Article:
What is Giving Compass?
We connect donors to learning resources and ways to support community-led solutions. Learn more about us.
We don’t know how quickly machines will displace people’s jobs, or how many they’ll take, but we know it’s happening — not just to factory workers but also to money managers, dermatologists and retail workers.
The logical response seems to be to educate people differently, so they’re prepared to work alongside the robots or do the jobs that machines can’t. But how to do that, and whether training can outpace automation, are open questions.
People still need to learn skills, the respondents said, but they will do that continuously over their careers. In school, the most important thing they can learn is how to learn.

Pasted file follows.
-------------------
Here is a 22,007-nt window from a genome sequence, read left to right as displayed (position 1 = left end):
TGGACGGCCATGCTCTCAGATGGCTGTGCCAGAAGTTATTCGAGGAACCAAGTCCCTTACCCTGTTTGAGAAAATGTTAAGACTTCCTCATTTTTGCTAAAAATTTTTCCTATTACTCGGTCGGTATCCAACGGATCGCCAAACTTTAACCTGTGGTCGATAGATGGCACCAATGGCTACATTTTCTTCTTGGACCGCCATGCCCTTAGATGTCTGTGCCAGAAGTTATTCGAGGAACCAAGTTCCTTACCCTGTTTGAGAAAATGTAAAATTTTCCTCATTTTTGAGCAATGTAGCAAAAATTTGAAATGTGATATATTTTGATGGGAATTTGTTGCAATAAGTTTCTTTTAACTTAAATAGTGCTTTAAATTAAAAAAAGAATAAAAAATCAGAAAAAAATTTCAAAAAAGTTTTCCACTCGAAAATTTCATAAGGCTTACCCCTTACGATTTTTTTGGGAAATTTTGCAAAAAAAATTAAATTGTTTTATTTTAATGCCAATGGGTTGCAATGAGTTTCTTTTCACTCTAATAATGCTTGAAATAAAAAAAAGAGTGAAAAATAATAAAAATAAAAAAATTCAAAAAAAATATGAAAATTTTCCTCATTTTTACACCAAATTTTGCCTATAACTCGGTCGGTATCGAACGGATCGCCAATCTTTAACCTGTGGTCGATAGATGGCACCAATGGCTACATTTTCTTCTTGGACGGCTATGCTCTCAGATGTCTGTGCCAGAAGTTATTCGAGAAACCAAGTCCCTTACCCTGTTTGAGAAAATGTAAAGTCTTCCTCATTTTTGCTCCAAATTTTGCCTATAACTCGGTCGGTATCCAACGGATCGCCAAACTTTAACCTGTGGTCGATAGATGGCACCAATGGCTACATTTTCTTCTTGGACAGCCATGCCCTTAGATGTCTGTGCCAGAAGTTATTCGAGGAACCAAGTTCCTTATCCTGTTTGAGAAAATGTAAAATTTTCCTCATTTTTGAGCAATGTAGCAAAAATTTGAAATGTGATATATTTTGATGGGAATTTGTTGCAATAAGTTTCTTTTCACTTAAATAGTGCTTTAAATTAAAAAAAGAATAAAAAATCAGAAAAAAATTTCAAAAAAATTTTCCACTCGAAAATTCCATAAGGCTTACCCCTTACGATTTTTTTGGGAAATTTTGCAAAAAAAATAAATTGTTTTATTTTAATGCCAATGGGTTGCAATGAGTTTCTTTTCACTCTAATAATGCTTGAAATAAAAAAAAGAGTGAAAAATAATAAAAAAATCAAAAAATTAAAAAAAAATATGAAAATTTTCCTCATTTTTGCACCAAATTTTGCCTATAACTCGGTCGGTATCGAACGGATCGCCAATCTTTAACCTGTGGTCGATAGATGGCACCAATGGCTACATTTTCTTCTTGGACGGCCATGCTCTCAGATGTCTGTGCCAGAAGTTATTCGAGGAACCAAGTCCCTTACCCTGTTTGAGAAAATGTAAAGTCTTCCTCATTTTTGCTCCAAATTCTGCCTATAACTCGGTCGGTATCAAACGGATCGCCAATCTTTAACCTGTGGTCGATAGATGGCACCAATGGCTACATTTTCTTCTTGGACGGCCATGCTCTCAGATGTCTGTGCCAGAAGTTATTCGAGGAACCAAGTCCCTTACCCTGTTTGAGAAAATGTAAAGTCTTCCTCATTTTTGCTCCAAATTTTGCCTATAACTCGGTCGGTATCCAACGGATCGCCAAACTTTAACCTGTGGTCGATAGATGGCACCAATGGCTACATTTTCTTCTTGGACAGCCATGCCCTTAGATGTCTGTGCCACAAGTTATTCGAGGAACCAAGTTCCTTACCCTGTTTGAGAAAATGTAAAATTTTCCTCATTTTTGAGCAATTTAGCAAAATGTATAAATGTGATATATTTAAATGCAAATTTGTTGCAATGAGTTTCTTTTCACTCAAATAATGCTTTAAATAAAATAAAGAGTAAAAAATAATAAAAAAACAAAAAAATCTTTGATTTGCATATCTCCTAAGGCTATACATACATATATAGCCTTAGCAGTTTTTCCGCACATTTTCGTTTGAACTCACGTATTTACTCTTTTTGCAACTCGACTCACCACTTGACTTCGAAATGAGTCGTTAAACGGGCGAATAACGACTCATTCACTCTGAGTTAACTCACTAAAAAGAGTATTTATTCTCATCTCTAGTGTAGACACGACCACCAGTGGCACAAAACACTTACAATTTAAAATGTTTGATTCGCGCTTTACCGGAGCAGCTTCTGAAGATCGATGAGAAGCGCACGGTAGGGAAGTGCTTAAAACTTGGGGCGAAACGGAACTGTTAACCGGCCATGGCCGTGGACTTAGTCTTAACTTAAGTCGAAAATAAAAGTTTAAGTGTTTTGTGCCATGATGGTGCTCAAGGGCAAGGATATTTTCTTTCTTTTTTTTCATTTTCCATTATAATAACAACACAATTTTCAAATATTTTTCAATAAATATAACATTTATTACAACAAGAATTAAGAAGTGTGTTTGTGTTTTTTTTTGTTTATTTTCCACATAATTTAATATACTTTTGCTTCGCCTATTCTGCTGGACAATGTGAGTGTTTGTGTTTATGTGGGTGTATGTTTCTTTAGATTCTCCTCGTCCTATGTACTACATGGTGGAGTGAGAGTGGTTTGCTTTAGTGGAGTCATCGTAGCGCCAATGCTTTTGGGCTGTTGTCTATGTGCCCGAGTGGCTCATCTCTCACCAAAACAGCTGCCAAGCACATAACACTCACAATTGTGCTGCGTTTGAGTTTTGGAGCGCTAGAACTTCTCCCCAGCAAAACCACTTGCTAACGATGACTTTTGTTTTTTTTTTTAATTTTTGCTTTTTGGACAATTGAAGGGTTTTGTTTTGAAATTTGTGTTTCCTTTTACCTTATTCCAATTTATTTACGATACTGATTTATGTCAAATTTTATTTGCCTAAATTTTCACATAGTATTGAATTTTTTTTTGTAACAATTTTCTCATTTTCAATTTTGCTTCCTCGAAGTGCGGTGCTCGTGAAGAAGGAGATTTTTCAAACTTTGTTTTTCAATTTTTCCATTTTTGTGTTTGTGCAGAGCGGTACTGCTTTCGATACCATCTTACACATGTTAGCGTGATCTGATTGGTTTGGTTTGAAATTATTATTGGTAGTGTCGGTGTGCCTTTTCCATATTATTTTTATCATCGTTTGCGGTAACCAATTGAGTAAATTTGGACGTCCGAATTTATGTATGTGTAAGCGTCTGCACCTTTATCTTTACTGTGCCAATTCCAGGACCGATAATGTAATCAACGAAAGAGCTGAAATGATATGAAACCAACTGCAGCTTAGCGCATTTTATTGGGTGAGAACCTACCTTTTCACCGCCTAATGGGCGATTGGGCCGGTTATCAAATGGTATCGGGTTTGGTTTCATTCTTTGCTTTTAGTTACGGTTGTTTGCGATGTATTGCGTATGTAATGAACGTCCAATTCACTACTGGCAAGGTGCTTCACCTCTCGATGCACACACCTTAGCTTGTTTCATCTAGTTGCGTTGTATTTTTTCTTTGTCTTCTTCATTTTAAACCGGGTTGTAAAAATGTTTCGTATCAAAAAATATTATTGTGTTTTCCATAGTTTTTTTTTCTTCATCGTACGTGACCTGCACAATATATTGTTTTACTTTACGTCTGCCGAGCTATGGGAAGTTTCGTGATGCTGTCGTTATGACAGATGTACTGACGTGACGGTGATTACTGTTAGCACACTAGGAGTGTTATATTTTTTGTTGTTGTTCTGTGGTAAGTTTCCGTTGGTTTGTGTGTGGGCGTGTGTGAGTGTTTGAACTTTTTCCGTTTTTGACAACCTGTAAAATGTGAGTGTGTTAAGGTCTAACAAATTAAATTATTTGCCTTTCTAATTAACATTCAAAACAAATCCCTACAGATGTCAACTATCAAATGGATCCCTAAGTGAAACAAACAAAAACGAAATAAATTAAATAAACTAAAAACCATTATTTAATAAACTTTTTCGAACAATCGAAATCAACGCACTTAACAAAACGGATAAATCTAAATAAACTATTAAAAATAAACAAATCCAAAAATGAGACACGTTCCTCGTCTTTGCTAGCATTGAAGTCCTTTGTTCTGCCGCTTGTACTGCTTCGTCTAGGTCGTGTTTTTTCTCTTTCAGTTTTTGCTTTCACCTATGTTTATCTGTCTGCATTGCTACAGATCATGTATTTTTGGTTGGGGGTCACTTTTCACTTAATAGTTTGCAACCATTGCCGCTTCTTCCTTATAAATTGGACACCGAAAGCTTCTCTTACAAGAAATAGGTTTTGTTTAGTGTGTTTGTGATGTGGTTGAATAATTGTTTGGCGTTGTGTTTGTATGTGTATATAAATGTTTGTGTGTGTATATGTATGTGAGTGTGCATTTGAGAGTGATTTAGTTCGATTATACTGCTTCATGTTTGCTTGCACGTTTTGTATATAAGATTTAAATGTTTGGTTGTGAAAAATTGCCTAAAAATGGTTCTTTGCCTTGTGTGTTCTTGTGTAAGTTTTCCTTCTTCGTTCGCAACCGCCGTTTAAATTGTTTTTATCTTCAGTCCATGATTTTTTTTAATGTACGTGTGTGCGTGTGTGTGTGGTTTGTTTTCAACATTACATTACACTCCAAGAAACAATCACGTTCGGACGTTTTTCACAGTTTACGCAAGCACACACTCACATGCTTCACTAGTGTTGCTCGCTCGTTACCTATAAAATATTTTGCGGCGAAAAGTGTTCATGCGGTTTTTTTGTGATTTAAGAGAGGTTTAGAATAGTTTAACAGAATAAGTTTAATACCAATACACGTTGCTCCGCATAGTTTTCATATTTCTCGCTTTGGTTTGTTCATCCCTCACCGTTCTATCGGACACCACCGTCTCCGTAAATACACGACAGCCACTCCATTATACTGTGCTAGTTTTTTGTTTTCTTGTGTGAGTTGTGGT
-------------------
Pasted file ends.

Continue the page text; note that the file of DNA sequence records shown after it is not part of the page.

Consider it part of your job description to keep learning, many respondents said — learn new skills on the job, take classes, teach yourself new things. The problem is that not everyone is cut out for independent learning, which takes a lot of drive and discipline.
“The ‘jobs of the future’ are likely to be performed by robots,” said Nathaniel Borenstein, chief scientist at Mimecast, an email company. “The question isn’t how to train people for nonexistent jobs. It’s how to share the wealth in a world where we don’t need most people to work.”